Academic journal article Journal of the Evangelical Theological Society

The Word Made Flesh as Mystery Incarnate: Revealing and Concealing Dramatized by Jesus as Portrayed in John's Gospel

Academic journal article Journal of the Evangelical Theological Society

The Word Made Flesh as Mystery Incarnate: Revealing and Concealing Dramatized by Jesus as Portrayed in John's Gospel

Article excerpt

I.INTRODUCTION

Three decades ago D. A. Carson explored the role of misunderstandings in John's Gospel.1 His essay features sixteen occasions when Jesus's disciples failed to understand about him prior to the cross and resurrection and their coming to un derstand after his resurrection.2 Consider a few examples. John insists that Jesus's disciples did not understand until after the resurrection that by saying, "Destroy this temple and in three days I will raise it up" (2:19), he was speaking of his body (2:21-22). Only then, John explains, "the disciples believed the Scriptures and the saying that Jesus spoke" (2:22). Thus, early in his Gospel, John makes the case that the disciples' understanding of Jesus's temple riddle dawns upon them only when redemptive history climaxes with the crucified Messiah's resurrection.3 Likewise, only after Jesus's death and resurrection do the disciples come to understand Jesus's symbolic ride upon the donkey into Jerusalem as fulfilling Zechariah's prophecy (John 12:14-16). One more example must suffice. As Jesus approaches the Passover on which he would offer himself as the last Passover lamb, he announces, "If I be lifted up from the earth, I will draw all humans to myself' (éåv u^wØw éx TY¡g y%, 12:32). John preserves the riddle-like saying that features Jesus's double entendre use of ú^ów (cf 3:18; 8:28) situated with 5o^âÇw (12:28), alluding to Isa 52:13 where the two occur together.4 Jesus's saying puzzles those who hear him. Their response-"We understood from the Law that the Messiah remains forever, and how do you say that the Son of Man must be lifted up? Who is this Son of Man?" (12:34)-betrays inadequate knowledge of Scripture. They apprehend only one sense of ú^ów, so they are puzzled how Messiah remains forever but also dies. John's post-resurrection aside-"He said this to signify by what kind of death he was going to die" (12:33)-guides readers to understand the Jews' misunderstanding.5

Since the publication of Carson's essay several have addressed the misunderstanding motif in John's Gospel. Culpepper observes that John's misunderstanding motif is "supple and variable" and adds, "misunderstandings arise from his concept of revelation: inevitably those who did not accept Jesus misunderstood him."6 Yet, he does not develop this. So, in a more recent essay, Carson rightly laments that no one has followed up to explore how John insists throughout his Gospel "that the crucial events in Jesus' life and passion and resurrection fulfill Scripture" but also that "the disciples themselves did not read Scripture this way until after" Messiah's resurrection.7 He explains that the misunderstandings that he had isolated find resolution only with the passage of time, by way of insight acquired only after Messiah is raised from the dead. John was able to differentiate between what he and the other disciples understood during Jesus's ministry in the flesh and what he and they came to understand after his resurrection, a distinction of understanding upon which the evangelist insists. Of particular concern for Carson is how these phenomena have not been adequately explored concerning what they say about John's understanding of how he and the other apostles came to read the OT as Christian Scripture. Carson summarizes the challenge that he laments has not been taken up by another: "Thus we come by another route to something analogous to the dominant notion of ^uoT^piov in the Pauline corpus: the gospel is simultaneously said to be hidden in times past but now disclosed, and prophesied in times past and now fulfilled."8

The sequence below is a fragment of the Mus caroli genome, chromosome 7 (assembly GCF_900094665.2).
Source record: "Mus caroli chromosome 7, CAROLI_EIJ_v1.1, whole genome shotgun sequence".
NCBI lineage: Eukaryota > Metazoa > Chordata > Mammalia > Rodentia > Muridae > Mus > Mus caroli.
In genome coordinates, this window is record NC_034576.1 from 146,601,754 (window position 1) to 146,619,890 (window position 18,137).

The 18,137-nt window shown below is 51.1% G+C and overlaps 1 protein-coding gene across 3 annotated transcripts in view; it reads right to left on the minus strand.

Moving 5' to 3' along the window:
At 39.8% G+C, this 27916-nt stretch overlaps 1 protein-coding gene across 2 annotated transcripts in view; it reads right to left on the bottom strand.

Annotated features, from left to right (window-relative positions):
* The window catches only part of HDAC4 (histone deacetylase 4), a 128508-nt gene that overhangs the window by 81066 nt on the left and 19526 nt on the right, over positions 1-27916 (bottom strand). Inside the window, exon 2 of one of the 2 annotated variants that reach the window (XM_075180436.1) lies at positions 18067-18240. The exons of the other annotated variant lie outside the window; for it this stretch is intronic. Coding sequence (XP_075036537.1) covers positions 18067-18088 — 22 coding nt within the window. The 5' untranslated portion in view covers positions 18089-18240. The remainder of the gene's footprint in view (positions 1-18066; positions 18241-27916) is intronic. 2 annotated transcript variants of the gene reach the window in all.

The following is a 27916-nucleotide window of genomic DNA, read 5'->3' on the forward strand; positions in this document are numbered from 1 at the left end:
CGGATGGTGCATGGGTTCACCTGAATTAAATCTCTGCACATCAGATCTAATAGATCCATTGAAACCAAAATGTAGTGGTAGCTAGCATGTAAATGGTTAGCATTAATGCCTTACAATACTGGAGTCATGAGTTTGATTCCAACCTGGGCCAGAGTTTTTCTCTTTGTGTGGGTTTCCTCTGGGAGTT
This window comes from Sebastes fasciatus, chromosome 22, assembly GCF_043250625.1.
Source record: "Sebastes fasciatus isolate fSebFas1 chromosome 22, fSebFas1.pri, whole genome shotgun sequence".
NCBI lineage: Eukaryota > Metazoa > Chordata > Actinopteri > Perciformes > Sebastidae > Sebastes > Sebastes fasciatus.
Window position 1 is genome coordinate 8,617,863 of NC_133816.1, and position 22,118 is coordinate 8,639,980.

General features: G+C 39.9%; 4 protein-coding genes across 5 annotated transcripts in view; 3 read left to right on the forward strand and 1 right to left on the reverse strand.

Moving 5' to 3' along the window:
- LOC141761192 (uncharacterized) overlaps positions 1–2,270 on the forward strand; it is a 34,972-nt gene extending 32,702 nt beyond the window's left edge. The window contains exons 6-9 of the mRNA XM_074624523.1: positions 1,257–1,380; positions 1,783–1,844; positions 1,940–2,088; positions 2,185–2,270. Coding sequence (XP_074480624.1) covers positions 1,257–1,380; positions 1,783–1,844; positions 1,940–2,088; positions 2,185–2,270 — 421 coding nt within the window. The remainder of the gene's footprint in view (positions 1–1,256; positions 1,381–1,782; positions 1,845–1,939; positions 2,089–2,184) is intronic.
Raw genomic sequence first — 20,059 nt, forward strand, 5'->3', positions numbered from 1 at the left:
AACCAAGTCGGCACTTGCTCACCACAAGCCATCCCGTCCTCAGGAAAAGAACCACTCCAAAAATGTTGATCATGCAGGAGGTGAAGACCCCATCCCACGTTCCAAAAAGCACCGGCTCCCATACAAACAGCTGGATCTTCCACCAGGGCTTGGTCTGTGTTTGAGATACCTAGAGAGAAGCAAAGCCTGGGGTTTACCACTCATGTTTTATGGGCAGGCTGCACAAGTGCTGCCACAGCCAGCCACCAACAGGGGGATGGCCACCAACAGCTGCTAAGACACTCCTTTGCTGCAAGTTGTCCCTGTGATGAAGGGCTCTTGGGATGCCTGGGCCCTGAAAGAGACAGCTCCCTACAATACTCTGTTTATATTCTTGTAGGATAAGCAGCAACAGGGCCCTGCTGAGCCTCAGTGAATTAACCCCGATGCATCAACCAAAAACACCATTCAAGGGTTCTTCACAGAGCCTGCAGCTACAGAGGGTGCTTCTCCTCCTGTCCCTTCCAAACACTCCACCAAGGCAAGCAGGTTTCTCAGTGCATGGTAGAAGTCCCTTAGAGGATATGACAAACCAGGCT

So, Carson's challenge succinctly avows an integral element of my thesis, "that John's Gospel treats the mystery theme as tellingly as any New Testament writer, without using the word 'mystery.'"9 Though in a few prior essays I have touched upon this theme within John's Gospel as correlating with Paul's concept of ^uoT^piov, this essay is fully devoted to suggesting that John's Gospel literarily unfolds how the incarnate Word fulfills Scripture by replicating Scripture. …

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